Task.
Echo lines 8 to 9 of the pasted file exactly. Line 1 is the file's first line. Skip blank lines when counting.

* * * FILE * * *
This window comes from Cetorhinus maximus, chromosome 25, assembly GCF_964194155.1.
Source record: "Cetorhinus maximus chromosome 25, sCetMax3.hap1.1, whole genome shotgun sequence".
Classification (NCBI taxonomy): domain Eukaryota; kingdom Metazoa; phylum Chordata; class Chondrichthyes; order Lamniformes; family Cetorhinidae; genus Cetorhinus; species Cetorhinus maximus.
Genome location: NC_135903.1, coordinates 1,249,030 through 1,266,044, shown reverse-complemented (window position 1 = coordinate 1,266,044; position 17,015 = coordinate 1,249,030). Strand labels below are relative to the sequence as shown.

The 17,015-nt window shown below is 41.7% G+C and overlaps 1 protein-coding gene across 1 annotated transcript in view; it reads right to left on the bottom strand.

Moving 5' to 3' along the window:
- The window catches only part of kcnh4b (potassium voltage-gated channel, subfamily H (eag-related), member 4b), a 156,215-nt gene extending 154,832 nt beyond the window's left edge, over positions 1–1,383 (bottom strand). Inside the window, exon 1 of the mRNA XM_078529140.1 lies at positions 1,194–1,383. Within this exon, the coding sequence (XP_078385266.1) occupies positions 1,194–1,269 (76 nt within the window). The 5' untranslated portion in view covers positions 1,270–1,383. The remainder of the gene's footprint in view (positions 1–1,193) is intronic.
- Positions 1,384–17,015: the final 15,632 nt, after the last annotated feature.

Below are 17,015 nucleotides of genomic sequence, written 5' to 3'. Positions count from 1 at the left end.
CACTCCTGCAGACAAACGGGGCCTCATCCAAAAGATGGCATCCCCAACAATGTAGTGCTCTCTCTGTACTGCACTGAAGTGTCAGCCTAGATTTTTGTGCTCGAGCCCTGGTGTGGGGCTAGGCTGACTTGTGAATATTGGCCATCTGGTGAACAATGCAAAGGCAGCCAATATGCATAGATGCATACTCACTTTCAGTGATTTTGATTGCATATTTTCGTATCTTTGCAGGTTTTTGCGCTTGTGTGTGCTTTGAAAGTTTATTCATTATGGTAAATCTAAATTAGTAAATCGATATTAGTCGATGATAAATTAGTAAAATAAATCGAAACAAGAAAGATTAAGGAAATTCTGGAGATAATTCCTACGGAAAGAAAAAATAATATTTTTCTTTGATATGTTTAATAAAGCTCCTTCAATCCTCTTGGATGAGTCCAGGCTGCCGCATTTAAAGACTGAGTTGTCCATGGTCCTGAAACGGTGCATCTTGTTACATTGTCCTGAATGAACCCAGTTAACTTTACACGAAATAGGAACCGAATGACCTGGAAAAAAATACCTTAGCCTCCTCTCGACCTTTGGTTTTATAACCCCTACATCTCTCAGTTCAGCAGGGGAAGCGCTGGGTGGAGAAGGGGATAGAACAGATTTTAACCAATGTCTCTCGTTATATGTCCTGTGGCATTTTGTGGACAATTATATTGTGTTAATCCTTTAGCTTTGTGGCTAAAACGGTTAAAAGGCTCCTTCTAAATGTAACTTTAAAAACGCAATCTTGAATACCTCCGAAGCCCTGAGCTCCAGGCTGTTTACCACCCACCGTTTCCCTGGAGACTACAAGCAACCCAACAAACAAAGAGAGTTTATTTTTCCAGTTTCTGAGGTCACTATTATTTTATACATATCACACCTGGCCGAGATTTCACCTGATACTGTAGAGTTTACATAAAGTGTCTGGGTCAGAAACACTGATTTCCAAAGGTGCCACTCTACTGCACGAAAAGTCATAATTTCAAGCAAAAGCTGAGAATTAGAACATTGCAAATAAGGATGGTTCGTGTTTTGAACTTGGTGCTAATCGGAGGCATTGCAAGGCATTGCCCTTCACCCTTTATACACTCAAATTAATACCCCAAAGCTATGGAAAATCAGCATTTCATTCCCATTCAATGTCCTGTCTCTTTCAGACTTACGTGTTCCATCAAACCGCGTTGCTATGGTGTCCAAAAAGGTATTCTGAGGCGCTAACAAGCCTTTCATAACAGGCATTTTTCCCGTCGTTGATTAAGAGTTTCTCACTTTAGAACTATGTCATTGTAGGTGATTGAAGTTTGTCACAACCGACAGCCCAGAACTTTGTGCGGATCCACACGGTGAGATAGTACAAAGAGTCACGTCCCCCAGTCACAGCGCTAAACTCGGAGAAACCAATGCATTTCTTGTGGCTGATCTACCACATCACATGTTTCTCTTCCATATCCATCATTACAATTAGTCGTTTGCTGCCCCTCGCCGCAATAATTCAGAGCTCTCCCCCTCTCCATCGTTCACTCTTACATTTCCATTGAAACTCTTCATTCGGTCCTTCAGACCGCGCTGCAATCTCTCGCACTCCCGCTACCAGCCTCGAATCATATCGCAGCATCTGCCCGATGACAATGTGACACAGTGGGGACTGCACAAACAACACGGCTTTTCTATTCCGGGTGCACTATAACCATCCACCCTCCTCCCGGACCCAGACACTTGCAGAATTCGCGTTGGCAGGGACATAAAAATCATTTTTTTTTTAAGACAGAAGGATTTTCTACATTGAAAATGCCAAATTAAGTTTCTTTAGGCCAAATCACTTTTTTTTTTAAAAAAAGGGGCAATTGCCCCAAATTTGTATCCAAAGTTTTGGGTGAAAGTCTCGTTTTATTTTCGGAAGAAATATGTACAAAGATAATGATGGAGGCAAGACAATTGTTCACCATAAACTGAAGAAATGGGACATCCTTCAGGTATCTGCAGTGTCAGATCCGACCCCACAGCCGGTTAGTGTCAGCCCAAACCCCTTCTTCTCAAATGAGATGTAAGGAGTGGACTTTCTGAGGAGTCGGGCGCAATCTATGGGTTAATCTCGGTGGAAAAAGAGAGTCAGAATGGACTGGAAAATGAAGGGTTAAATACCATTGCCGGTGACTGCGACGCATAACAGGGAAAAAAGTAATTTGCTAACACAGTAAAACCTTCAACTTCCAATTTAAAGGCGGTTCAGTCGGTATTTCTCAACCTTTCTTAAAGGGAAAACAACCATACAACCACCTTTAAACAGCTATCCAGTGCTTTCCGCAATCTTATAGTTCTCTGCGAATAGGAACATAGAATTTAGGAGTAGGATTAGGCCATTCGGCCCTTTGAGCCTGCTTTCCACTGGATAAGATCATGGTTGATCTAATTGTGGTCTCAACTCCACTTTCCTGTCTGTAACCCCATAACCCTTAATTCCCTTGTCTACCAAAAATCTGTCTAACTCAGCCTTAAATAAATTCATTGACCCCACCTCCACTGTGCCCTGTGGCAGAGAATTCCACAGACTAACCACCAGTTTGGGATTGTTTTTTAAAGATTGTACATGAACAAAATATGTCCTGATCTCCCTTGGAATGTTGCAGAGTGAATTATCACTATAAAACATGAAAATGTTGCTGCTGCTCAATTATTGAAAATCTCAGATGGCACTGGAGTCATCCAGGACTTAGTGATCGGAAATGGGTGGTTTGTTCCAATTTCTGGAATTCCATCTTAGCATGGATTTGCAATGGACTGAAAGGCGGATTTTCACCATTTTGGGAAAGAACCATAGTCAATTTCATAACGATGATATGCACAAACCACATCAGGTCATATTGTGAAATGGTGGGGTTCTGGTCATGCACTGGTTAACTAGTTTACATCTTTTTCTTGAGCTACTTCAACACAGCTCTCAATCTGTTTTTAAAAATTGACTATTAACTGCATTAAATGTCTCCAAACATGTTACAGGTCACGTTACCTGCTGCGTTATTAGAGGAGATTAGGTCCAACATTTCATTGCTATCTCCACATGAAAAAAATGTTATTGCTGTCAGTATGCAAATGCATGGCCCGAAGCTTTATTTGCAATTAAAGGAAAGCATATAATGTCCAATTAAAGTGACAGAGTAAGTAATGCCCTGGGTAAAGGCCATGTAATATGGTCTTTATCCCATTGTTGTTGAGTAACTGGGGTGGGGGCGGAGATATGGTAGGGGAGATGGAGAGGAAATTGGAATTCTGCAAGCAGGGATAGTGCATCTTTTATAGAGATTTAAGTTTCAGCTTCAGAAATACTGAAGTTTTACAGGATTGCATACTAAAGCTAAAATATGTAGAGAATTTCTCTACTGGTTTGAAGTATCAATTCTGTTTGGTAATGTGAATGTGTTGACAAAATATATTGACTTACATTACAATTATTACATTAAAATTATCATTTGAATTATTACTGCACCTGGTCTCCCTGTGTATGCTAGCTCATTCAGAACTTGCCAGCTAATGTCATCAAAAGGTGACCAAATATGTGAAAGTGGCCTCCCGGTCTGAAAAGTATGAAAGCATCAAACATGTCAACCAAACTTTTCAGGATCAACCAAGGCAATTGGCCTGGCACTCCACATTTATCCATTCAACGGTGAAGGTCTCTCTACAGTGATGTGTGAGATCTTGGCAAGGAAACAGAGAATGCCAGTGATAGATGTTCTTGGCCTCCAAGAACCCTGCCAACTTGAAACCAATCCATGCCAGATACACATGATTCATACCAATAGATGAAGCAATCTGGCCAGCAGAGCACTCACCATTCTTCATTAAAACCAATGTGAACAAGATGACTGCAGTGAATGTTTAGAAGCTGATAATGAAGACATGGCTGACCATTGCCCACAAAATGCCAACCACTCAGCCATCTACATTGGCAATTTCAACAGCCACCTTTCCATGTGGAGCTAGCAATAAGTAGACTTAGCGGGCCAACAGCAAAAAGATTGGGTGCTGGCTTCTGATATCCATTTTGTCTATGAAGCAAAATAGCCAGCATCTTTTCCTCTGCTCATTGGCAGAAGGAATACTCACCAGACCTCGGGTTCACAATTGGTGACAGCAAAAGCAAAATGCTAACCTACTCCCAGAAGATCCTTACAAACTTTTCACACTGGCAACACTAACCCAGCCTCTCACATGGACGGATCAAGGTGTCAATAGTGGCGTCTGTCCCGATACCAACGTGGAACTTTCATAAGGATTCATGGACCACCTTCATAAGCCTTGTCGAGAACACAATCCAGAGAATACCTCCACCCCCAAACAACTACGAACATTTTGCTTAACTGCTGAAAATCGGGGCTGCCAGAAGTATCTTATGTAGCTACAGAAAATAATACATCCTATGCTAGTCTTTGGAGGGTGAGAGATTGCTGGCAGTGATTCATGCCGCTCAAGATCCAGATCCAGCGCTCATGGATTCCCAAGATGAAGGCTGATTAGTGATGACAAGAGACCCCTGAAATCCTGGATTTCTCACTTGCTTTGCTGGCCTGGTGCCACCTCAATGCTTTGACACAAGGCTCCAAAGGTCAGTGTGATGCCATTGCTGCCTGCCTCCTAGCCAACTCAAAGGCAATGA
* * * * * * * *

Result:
- Positions 1,384–17,015: the final 15,632 nt, after the last annotated feature.

Below are 17,015 nucleotides of genomic sequence, written 5' to 3'. Positions count from 1 at the left end.